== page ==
Q. Can we have a cash bar?
A. Not advised. Technically, any bride and groom can do whatever they please. In terms of etiquette this is a major don’t. Cash bars are okay at traditional weddings, though not preferred to a semi-open bar or at least signature cocktail hour. All the same, a destination wedding is a huge hassle for guests, and they should be treated, if at all possible.
Q. What information needs to be provided for guests, and how should we provide it?
A. As much as possible, and it should be provided individually. It is good etiquette to include all of the ins and outs of the travel arrangements, itineraries, costs, phone numbers, regulations, and anything else that might be pertinent to your day, weekend, or weeklong affair. This information should be reproduced on your wedding website, but is most appropriate to send to the guests directly via email or even better, already printed for their convenience.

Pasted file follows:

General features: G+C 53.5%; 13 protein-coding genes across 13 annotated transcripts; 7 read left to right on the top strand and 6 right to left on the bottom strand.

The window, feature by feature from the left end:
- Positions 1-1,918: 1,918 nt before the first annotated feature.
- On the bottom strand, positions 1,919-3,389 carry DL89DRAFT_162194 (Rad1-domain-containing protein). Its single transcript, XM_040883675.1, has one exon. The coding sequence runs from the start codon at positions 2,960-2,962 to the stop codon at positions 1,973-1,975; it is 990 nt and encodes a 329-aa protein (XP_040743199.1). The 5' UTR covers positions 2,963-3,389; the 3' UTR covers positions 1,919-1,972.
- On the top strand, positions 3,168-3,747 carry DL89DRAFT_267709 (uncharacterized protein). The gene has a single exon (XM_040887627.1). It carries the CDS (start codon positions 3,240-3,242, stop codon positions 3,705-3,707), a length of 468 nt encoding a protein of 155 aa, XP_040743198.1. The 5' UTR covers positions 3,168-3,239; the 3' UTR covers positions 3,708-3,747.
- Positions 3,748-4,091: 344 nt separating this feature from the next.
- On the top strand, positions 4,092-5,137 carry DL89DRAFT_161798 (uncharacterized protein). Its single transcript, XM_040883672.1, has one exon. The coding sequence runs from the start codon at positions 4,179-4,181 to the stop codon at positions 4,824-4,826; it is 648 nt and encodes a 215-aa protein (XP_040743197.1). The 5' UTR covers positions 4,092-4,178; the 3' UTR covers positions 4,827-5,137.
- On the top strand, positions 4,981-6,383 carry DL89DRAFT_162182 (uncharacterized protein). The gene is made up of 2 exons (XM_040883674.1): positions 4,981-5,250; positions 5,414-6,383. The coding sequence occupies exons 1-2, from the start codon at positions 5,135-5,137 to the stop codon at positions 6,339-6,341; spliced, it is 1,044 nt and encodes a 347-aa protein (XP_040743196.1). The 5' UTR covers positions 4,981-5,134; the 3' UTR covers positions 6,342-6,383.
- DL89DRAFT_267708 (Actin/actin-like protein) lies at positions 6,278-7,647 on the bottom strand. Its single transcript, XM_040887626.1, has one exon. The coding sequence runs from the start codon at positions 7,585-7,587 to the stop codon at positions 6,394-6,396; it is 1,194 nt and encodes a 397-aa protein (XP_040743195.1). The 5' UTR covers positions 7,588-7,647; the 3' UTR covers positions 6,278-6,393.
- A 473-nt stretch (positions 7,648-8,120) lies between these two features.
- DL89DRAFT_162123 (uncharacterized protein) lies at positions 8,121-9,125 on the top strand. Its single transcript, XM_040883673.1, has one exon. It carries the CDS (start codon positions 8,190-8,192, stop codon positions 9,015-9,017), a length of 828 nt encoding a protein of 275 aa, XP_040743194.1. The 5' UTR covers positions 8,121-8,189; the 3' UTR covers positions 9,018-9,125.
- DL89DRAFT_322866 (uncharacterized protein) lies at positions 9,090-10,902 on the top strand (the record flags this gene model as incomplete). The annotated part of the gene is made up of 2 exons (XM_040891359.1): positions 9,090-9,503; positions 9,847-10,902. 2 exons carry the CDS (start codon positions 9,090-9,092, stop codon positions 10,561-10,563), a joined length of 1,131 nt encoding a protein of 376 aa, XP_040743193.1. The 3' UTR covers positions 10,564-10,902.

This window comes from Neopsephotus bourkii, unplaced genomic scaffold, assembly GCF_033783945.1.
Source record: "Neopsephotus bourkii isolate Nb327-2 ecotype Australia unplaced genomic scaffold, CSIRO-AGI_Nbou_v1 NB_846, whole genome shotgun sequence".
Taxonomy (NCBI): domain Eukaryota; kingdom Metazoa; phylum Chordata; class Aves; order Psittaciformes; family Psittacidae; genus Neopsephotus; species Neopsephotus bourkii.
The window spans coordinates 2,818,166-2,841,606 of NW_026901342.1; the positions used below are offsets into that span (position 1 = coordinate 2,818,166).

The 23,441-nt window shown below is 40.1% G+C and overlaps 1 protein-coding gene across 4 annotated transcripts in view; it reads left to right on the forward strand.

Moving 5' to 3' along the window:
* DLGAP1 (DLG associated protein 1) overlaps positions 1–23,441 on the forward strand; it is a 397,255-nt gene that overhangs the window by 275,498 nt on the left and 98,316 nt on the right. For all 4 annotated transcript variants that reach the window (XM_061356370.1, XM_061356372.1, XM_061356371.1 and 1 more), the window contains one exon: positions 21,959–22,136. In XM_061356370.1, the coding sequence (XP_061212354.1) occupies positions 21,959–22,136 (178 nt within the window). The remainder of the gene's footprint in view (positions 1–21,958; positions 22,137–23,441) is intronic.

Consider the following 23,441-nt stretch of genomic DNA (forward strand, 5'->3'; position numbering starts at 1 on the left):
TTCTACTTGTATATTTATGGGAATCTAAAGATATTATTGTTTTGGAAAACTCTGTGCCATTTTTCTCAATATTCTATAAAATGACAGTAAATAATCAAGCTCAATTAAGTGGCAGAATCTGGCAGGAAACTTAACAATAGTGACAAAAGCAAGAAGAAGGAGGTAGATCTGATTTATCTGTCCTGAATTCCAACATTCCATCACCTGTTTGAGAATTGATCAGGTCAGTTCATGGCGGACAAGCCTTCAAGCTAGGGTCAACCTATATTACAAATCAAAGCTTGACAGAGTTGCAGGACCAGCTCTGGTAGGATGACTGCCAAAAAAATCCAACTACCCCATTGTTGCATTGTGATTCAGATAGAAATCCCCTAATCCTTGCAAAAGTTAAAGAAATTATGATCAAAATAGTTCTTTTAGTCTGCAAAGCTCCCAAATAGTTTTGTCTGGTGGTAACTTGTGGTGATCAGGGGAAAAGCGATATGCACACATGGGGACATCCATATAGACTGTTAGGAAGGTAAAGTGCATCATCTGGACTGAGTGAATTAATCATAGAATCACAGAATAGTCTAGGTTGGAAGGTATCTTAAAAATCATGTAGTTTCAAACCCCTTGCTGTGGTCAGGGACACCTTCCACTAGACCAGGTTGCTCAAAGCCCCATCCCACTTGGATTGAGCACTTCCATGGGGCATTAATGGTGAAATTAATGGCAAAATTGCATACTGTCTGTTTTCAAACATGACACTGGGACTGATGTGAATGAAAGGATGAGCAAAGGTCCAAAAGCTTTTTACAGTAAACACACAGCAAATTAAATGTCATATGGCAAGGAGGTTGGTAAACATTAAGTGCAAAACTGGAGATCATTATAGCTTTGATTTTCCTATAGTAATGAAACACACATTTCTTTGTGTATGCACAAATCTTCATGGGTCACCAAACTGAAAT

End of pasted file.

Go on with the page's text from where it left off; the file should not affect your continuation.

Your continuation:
It is ill-advised to plague social media newsfeeds with this information, as a majority of followers will not be attending. Further, it is not appropriate to send all of the travel documentation in the formal invitation or to anyone who is not a confirmed guest.
Q. Can I have my destination wedding on a weekday?
A. That depends. This largely rests on the circumstances and preferences of your guests. Talk to the people who matter most, and see what works. For most families, this is going to simply mean that even fewer guests can swing it. For other families, this is a better option budget-wise for guests who do come, as hotels and flights are almost unanimously less expensive Monday through Friday.
Now that you know a bit more about destination weddings, consider hosting your wedding on one of the temperate, picturesque Bahaman islands. Contact Chic Bahamas Weddings today for more information.